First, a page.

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What Killed Gadhafi: Firefight Wounds or Execution?

October 20, 2011 at 12:00 AM EST
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JEFFREY BROWN: Revolutionary forces killed Libyan strongman Moammar Gadhafi today and overwhelmed his hometown of Sirte, the last major bastion of resistance. The 69-year-old dictator had been a hunted man after fighting began in February and the fall of Tripoli in August. He is the first leader to be killed in the Arab spring uprisings.

We begin our coverage tonight with a report narrated by Alex Thomson of Independent Television News.

A warning: There are some graphic images in this story.

ALEX THOMSON: Celebrations in Sirte and across Libya. The Libyan revolution of 2011 was about one thing above all else, removing Colonel Gadhafi from power. Today concludes that revolution.

But, tonight, confusion about how he died — this appears to be what happened. Shortly after 8:00 a.m., a NATO airstrike hit two vehicles outside Sirte. Colonel Gadhafi took cover in this land drain. The presence of a body indicates a firefight.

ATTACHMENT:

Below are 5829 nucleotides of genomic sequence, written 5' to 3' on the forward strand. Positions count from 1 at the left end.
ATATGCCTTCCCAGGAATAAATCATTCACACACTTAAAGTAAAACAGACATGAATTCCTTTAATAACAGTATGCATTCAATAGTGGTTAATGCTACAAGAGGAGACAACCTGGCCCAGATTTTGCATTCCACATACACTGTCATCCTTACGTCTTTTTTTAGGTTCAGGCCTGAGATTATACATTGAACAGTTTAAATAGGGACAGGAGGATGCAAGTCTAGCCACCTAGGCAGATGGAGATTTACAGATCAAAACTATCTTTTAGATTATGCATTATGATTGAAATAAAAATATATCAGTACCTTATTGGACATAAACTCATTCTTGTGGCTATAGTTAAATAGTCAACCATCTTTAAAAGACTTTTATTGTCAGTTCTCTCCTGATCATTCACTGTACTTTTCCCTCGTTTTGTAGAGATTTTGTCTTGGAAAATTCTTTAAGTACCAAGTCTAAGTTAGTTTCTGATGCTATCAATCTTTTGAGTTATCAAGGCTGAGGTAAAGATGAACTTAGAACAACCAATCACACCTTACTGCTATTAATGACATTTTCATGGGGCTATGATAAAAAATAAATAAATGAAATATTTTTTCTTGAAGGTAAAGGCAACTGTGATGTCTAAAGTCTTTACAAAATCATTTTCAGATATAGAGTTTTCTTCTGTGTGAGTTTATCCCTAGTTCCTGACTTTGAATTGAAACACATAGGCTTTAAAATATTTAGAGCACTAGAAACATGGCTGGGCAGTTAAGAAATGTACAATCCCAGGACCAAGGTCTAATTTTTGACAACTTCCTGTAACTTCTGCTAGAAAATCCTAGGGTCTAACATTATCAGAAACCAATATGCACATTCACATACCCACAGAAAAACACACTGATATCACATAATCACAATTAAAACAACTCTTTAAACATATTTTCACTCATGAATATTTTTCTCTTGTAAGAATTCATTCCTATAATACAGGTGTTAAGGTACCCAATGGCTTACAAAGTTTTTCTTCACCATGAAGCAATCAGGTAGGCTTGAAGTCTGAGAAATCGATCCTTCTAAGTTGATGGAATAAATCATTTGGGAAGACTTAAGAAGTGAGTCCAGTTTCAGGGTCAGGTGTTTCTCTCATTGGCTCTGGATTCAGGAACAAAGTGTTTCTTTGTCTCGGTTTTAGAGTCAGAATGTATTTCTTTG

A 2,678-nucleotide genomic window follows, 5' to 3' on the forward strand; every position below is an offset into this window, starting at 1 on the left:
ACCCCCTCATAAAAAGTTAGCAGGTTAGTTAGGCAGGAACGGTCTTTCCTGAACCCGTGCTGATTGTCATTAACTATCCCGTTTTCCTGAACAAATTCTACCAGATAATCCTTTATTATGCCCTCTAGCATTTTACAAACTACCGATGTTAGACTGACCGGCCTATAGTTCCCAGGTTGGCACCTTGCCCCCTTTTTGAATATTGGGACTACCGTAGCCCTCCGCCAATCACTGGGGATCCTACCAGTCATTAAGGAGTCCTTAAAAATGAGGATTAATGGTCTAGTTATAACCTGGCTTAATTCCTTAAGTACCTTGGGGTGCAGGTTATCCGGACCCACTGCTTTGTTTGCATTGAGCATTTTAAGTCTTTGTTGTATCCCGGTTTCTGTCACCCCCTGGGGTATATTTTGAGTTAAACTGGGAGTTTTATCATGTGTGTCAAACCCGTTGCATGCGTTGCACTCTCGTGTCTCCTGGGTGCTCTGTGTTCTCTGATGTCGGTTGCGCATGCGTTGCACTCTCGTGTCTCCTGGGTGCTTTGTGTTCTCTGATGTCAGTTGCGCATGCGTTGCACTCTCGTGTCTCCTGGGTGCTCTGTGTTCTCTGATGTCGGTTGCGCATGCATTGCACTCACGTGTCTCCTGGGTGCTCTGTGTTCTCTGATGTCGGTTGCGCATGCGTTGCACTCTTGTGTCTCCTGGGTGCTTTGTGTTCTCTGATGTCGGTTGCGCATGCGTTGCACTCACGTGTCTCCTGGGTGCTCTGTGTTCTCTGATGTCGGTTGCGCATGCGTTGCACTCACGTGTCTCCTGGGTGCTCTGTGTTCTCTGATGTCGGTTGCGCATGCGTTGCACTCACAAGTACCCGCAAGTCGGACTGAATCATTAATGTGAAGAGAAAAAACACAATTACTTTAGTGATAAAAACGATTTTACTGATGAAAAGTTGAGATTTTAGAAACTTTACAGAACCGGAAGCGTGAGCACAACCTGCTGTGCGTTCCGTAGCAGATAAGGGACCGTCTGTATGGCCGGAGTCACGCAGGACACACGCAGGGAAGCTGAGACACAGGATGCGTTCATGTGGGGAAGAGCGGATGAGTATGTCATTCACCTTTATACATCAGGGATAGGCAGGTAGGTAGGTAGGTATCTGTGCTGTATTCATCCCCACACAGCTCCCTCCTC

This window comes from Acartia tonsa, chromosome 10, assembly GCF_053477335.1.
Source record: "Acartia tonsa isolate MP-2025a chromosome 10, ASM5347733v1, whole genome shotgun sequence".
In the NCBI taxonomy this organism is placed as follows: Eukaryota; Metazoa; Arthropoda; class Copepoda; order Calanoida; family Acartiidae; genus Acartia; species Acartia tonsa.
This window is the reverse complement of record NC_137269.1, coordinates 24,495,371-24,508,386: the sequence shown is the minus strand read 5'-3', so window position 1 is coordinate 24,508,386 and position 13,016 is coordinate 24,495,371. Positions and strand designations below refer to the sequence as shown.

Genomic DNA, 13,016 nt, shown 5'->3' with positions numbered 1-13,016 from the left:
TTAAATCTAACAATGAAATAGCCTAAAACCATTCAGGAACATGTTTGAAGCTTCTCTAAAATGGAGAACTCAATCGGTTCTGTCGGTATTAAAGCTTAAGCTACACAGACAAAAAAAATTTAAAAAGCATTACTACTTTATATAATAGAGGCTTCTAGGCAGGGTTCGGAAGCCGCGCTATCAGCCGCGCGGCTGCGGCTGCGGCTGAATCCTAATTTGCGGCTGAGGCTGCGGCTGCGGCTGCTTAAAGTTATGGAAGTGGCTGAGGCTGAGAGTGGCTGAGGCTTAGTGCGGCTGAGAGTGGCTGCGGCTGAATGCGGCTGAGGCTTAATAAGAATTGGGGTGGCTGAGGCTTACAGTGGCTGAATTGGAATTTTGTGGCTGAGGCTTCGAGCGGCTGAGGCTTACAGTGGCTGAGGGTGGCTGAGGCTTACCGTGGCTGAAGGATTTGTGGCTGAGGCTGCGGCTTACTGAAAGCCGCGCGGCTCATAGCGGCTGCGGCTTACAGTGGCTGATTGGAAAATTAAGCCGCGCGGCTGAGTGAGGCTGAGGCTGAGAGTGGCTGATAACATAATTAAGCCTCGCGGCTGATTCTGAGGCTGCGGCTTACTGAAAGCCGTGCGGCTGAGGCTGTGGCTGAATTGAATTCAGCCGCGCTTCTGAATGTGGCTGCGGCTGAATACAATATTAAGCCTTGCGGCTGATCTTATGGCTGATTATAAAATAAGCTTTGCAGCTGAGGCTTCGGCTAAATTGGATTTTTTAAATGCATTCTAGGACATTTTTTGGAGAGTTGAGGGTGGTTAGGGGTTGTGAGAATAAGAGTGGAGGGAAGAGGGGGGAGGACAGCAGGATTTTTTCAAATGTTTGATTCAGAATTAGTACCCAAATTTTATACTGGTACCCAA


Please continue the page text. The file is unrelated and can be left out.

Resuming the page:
Then video released appears to prove he was taken alive, on a main road. The location is rural, not built-up. They scream, “Allahu akbar,” “God is great.” One key question tonight, although wounded, did Moammar Gadhafi die from wounds received before he was taken alive or was he executed after these images were filmed?

Few celebrating Libyans will care very much. Viewers should be warned that, in a moment, we will be showing some of the disturbing images today as fighters filmed on their mobile phones what appears to be Colonel Gadhafi’s dead body. Many Libyans, though, say they need to see that he is, in fact, dead.

His body turned over in the street, the crowd chaotic, almost hysterical, firing guns in celebration. There’s much more of that best left unshown.

In Tripoli, from the chairman of the interim government, the simple statement: Moammar Gadhafi has been killed.

(CHEERING AND APPLAUSE)

MAHMOUD JIBRIL, Libyan National Transitional Council: I think it’s for the Libyans to realize that this is a time to start a new Libya, with a new economy, with a new education, and with a new health system, with a new look to the future, a united Libya, one people and one future.

ALEX THOMSON: Let the final word tonight be with the revolution’s military commander in Tripoli, once tortured by the British, a man of experience and memory. Mark his words.

ABDEL HAKIM BELHADJ, military council (through translator): With this news, we have done a great job to liberate all the country. And Libya is now facing a big challenge, to rebuild a new Libya.